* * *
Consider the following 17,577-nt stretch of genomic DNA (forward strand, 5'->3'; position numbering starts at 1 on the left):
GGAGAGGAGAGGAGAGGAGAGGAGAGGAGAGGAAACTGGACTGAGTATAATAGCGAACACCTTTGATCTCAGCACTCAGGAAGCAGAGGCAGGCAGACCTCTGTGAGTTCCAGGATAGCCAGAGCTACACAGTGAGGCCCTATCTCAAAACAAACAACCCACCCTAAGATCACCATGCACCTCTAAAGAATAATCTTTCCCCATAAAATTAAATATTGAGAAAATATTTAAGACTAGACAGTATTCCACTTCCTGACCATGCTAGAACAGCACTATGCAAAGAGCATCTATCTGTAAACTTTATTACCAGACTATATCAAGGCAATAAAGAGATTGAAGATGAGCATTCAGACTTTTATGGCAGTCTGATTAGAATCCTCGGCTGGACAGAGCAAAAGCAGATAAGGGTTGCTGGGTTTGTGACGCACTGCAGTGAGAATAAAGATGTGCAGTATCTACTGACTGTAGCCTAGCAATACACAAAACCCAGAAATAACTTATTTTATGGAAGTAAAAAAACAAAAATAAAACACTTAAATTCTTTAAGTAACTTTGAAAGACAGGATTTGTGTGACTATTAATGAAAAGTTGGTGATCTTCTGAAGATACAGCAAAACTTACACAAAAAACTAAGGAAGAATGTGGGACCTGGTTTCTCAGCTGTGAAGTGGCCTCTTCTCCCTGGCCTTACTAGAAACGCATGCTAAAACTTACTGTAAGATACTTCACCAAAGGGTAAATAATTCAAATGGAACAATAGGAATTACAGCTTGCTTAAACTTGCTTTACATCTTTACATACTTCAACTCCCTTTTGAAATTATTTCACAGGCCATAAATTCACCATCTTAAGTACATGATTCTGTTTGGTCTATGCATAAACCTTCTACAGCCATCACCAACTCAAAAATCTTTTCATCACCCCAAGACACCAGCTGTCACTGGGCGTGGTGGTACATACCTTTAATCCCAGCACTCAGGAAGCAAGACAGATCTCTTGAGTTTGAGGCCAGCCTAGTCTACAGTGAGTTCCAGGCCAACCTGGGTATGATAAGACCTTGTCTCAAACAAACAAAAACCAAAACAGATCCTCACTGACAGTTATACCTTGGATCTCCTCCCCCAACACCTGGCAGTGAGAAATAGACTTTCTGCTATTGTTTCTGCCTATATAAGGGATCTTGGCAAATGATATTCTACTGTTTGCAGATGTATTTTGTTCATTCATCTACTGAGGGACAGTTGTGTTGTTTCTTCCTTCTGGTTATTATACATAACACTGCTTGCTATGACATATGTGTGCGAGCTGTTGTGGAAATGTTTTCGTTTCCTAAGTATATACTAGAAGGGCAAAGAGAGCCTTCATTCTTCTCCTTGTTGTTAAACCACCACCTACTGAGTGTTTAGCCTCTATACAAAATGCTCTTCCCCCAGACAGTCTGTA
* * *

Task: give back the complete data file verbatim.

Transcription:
Consider the following 17,577-nt stretch of genomic DNA (forward strand, 5'->3'; position numbering starts at 1 on the left):
GGAGAGGAGAGGAGAGGAGAGGAGAGGAGAGGAAACTGGACTGAGTATAATAGCGAACACCTTTGATCTCAGCACTCAGGAAGCAGAGGCAGGCAGACCTCTGTGAGTTCCAGGATAGCCAGAGCTACACAGTGAGGCCCTATCTCAAAACAAACAACCCACCCTAAGATCACCATGCACCTCTAAAGAATAATCTTTCCCCATAAAATTAAATATTGAGAAAATATTTAAGACTAGACAGTATTCCACTTCCTGACCATGCTAGAACAGCACTATGCAAAGAGCATCTATCTGTAAACTTTATTACCAGACTATATCAAGGCAATAAAGAGATTGAAGATGAGCATTCAGACTTTTATGGCAGTCTGATTAGAATCCTCGGCTGGACAGAGCAAAAGCAGATAAGGGTTGCTGGGTTTGTGACGCACTGCAGTGAGAATAAAGATGTGCAGTATCTACTGACTGTAGCCTAGCAATACACAAAACCCAGAAATAACTTATTTTATGGAAGTAAAAAAACAAAAATAAAACACTTAAATTCTTTAAGTAACTTTGAAAGACAGGATTTGTGTGACTATTAATGAAAAGTTGGTGATCTTCTGAAGATACAGCAAAACTTACACAAAAAACTAAGGAAGAATGTGGGACCTGGTTTCTCAGCTGTGAAGTGGCCTCTTCTCCCTGGCCTTACTAGAAACGCATGCTAAAACTTACTGTAAGATACTTCACCAAAGGGTAAATAATTCAAATGGAACAATAGGAATTACAGCTTGCTTAAACTTGCTTTACATCTTTACATACTTCAACTCCCTTTTGAAATTATTTCACAGGCCATAAATTCACCATCTTAAGTACATGATTCTGTTTGGTCTATGCATAAACCTTCTACAGCCATCACCAACTCAAAAATCTTTTCATCACCCCAAGACACCAGCTGTCACTGGGCGTGGTGGTACATACCTTTAATCCCAGCACTCAGGAAGCAAGACAGATCTCTTGAGTTTGAGGCCAGCCTAGTCTACAGTGAGTTCCAGGCCAACCTGGGTATGATAAGACCTTGTCTCAAACAAACAAAAACCAAAACAGATCCTCACTGACAGTTATACCTTGGATCTCCTCCCCCAACACCTGGCAGTGAGAAATAGACTTTCTGCTATTGTTTCTGCCTATATAAGGGATCTTGGCAAATGATATTCTACTGTTTGCAGATGTATTTTGTTCATTCATCTACTGAGGGACAGTTGTGTTGTTTCTTCCTTCTGGTTATTATACATAACACTGCTTGCTATGACATATGTGTGCGAGCTGTTGTGGAAATGTTTTCGTTTCCTAAGTATATACTAGAAGGGCAAAGAGAGCCTTCATTCTTCTCCTTGTTGTTAAACCACCACCTACTGAGTGTTTAGCCTCTATACAAAATGCTCTTCCCCCAGACAGTCTGTA